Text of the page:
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Auto deploy your Node.js app on push to GitHub in 3 simple steps
Jul 17, 2018, by Karolis Rusenas
Simple use case - deploy your updated Node.js app on a push to a GitHub repository. To achieve this, we will use several tools:
- nodemon - monitor for any changes in your node.js application and automatically restart the server - perfect for development but we will make it perfect for production too :)
- webhook - incoming webhook server which can execute shell commands.
- relay - will allow us to receive webhooks anywhere without exposing them to the internet.
All source code with example Node.js server and configuration can be found here: https://github.com/webhookrelay/webhook-autoupdate.
First things first, let’s clone the repository:
Now, let’s get the tooling.
Now, install webhook. If you have a working Go environment, you can just do
go get github.com/adnanh/webhook, otherwise go to the https://github.com/adnanh/webhook/releases page and grab the one that suits your operating system. If you have a casual Linux machine, you probably want webhook-linux-amd64.tar.gz while MacOS users should choose webhook-darwin-amd64.tar.gz. Download, extract and put it in your PATH or just this repository.
My webhook-autoupdate repository holds
hooks.json configuration file which should be supplied to the
webhook app. First, edit the hooks JSON file with the correct path to command and working directory. Current one is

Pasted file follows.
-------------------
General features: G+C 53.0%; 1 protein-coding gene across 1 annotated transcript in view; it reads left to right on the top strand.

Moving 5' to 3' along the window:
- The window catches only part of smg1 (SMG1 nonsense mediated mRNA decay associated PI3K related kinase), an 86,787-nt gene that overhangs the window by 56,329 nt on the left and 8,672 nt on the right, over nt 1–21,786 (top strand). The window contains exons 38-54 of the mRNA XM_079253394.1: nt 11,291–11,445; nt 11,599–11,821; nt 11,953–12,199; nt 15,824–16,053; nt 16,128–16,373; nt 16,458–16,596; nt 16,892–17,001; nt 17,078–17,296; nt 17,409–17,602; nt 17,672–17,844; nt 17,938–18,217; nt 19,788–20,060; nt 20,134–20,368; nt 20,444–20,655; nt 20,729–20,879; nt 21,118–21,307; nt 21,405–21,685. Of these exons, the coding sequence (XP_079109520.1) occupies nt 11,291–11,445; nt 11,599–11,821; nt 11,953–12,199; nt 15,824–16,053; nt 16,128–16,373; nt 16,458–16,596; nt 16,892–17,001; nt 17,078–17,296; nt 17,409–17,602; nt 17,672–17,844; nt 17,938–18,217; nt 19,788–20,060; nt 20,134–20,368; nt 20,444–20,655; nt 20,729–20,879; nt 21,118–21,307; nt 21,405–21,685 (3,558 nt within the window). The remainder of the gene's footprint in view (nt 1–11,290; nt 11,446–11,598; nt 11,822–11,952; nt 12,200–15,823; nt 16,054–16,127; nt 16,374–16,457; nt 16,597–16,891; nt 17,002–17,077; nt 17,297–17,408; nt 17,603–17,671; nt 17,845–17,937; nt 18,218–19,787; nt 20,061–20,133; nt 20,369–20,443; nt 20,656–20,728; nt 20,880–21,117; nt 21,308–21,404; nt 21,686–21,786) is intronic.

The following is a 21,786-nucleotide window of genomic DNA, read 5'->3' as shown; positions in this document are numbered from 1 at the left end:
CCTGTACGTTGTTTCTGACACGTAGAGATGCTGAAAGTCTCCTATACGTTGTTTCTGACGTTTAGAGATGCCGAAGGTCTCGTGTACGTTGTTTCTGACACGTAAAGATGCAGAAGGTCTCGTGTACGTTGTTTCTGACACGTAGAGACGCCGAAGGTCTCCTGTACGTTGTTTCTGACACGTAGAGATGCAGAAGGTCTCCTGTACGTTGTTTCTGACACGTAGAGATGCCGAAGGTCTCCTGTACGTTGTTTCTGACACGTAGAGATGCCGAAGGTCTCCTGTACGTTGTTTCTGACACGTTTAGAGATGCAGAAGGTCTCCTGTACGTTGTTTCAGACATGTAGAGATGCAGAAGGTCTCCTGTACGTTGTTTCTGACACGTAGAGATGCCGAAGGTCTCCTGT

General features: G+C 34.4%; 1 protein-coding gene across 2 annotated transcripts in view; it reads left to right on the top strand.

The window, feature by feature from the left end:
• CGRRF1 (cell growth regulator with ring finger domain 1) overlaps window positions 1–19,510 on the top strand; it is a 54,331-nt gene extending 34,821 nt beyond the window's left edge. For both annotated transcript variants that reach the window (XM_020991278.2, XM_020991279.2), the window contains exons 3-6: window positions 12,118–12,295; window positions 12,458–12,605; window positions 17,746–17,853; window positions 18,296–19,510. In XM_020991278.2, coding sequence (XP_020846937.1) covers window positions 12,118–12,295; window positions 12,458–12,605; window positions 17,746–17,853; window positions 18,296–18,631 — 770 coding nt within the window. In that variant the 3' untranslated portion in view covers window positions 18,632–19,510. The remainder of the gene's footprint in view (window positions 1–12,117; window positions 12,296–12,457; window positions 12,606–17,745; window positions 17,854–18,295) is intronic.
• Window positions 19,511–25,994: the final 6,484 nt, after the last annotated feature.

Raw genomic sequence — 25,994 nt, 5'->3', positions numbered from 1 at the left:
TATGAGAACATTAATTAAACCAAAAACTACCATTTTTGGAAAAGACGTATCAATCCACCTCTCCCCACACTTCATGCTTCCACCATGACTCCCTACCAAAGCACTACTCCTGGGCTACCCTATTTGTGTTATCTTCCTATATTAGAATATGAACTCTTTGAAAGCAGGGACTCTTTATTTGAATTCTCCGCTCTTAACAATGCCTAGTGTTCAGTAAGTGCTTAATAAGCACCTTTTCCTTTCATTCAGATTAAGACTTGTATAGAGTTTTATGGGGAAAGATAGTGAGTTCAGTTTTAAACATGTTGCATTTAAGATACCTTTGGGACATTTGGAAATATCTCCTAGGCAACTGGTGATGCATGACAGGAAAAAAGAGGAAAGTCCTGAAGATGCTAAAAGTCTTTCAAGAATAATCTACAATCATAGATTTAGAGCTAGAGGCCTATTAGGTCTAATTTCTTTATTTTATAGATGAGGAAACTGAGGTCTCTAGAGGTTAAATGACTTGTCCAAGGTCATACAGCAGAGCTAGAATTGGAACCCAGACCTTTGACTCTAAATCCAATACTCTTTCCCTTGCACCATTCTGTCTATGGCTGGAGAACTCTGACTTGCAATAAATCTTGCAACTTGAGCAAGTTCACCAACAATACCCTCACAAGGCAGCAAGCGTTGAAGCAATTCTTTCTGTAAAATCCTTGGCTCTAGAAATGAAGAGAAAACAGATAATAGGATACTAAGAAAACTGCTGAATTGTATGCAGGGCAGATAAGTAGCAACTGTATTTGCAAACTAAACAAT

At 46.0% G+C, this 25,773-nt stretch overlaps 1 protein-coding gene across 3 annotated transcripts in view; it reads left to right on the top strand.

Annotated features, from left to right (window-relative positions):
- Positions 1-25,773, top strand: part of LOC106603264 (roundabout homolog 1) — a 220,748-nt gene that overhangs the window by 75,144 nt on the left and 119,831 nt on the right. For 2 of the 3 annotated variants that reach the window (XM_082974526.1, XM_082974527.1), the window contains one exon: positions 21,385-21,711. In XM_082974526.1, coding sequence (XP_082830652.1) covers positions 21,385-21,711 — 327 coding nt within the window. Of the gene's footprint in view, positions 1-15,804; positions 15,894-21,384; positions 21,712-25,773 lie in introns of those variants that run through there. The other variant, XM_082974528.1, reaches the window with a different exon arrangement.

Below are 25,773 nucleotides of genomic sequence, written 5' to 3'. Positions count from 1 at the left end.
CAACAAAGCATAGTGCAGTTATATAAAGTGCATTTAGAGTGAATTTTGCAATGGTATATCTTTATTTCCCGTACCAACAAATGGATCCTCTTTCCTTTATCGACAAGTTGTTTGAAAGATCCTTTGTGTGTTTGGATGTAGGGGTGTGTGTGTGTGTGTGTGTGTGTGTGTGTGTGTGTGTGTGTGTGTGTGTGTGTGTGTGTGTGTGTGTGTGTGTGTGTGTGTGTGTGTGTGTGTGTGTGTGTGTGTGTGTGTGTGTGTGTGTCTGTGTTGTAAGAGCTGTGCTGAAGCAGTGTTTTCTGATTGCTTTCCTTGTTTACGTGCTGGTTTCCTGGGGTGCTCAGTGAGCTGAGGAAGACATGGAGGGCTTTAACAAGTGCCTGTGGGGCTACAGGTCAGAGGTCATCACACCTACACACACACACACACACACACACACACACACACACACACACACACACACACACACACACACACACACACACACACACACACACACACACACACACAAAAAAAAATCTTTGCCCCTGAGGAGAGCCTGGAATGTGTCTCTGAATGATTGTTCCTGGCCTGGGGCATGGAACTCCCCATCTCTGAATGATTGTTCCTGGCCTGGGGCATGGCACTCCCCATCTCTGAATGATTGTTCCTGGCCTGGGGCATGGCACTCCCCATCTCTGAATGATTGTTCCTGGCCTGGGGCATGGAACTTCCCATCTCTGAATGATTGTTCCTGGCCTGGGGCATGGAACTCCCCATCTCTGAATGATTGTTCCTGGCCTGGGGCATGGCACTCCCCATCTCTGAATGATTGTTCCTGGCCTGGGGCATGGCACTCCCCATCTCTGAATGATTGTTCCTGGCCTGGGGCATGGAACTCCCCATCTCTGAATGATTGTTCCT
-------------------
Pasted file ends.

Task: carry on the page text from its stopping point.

Update marked fields to something that reflects the path to where you have currently cloned this repository.
Once you did that, start it:
Start relay agent:
Grab that public endpoint and head to your GitHub repository settings page:
Then, add public Webhook Relay endpoint and set “secret” the same one as in your hooks.json (in example file it’s
"secret": "verysecret") and content type
While in the repository, install dependencies:
Time to start our node app:
That’s it! If you push new changes to the GitHub repository, it will send a webhook that will trigger an update.
When you push to the repository, in
nodemon terminal you should see:
and in webhook relay bucket you should see request logs:
If you refresh the browser window http://localhost:8080, you will see the new code running.
Interested or working with webhooks? Check out how you can receive webhook on localhost or private networks in our examples collection. Webhook Relay has a free tier for developers!